An Epidemic of Anti-Asian Harassment
Asian Americans suffer escalating discrimination and violence
By Theresa Ho
According to the New York Times, more than three million people have died from COVID-19. The pandemic has shaken the world’s economic, social and healthcare systems. And in the past year and a half since the virus started spreading, anti-Asian hate and discrimination has been on the rise.
Stop AAPI Hate, a national coalition that documents anti-Asian hate and discrimination amid the COVID-19 pandemic, released a statement stating that the coalition has received 3,795 reports of anti-Asian hate incidents all over the country. Violence towards the Asian community has been reported multiple times in just the past few months. On March 16, the Atlanta massage business shootings killed eight people, including six women of Asian descent. On April 15, the Indianapolis FedEx building shooting also killed eight people, including four Sikh community members.
The University of Colorado Boulder’s Department of Ethnic Studies presented a panel on anti-Asian violence, silence, race, and patriarchy on March 24 in a response to the Atlanta massage business shootings. The panel was moderated by Nishant Upadhyay and featured Luna Beebe Ly, Irene V. Blair, Jennifer Ho, Cheryl Higashida, Seema Sohi, and Q.C. Phan.
Ly is a CU Boulder alum and a member of Asian Communities Together, a Denver metro-based group of Asian Americans “committed to the collective liberation of Black and Indigenous folkx and people of color.” She argued that one of the difficulties of processing the Atlanta shootings was the lack of a unified language.
“In so many ways, we are taught on U.S. land to assimilate and adopt [English] and to enforce the policies and practices that this language teaches us […] We gate-keep who gets to be included in these conversations, who gets to be included in how we discuss these conversations, […] and who gets to speak up. We follow in a lot of communities of color’s footsteps in terms of mobilizing, but we haven’t really taken a look back to analyze: how do we want to show up for one another? How can we approach this movement and this event with radical love for one another […] to sort of develop a sense of community on this ethnocidal land?” she noted.
Sohi, an associate professor of CU Boulder’s Ethnic Studies Department, said during the panel, “There is a complete failure to even understand what must be understood, which is that there are clearly racial dimensions to the hypersexualization of Asian women and Asian American women. You cannot take those things apart. You simply can’t. And I think that denial is reproducing an environment that makes this violence against Asians more vulnerable to racialized, sexual, gendered violence.”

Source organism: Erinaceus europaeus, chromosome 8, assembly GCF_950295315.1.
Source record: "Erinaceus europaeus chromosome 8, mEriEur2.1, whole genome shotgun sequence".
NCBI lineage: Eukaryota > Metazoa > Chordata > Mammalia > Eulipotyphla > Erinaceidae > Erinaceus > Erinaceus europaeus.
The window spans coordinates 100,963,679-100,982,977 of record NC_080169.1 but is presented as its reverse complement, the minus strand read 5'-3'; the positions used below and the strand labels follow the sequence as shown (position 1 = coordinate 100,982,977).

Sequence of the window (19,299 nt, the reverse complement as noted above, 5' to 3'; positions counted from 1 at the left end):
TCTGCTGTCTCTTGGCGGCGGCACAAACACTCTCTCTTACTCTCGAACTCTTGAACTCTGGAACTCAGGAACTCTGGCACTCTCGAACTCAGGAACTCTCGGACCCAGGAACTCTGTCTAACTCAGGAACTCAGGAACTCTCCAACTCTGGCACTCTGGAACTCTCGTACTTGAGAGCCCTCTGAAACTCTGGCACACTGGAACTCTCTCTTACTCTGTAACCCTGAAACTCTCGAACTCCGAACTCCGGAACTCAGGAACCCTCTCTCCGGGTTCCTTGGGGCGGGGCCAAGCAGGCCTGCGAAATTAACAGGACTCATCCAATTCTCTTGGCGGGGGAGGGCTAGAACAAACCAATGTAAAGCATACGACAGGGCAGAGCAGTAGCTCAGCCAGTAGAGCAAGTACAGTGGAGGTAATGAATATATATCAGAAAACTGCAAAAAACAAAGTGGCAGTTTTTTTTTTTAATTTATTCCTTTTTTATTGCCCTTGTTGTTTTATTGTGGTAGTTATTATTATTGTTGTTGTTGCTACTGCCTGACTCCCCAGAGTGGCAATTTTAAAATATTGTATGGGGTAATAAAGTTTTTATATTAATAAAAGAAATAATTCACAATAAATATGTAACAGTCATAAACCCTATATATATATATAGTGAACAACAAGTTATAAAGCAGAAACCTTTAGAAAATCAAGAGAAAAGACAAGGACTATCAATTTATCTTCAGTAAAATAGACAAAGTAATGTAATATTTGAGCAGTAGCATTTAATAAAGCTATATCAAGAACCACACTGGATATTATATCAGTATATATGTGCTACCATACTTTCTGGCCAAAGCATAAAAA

Sohi also expressed her frustration when individuals hear about incidents of racist violence and discrimination but are dismissive because their personal communities were not affected in those incidents.
In a phone interview, she said, “The real challenge is to get folks to realize that it does have to do with us […] and what is happening to Asian American people right now should teach us that we are not anywhere near resolving the histories of racism, and we won’t ever will be until we are able to engage in solidarity in a really meaningful way and can understand the workings of race beyond the borders of our own ethnic or racialized community […] Once the political winds shift, anyone is vulnerable to that kind of violence.”
Many incidents of anti-Asian discrimination took place even before the pandemic. Around 15,000 Chinese workers helped build the first transcontinental railroad. They worked in harsh weather conditions with little safety or shelter and were paid less than their American counterparts. Once the railroad was completed in 1869, Chinese laborers worked on at least 71 other rail lines all over the United States – a move that worsened rising anti-Chinese sentiment and violence. American laborers blamed Chinese immigrants for taking their jobs and led Congress to pass The Chinese Exclusion Act of 1882, which was the first law that restricted immigration into the United States due to race. The law prevented Chinese laborers from entering the country for 10 years. During World War II, President Franklin D. Roosevelt signed Executive Order 9066, which forced around 117,000 Japanese Americans to live in internment camps.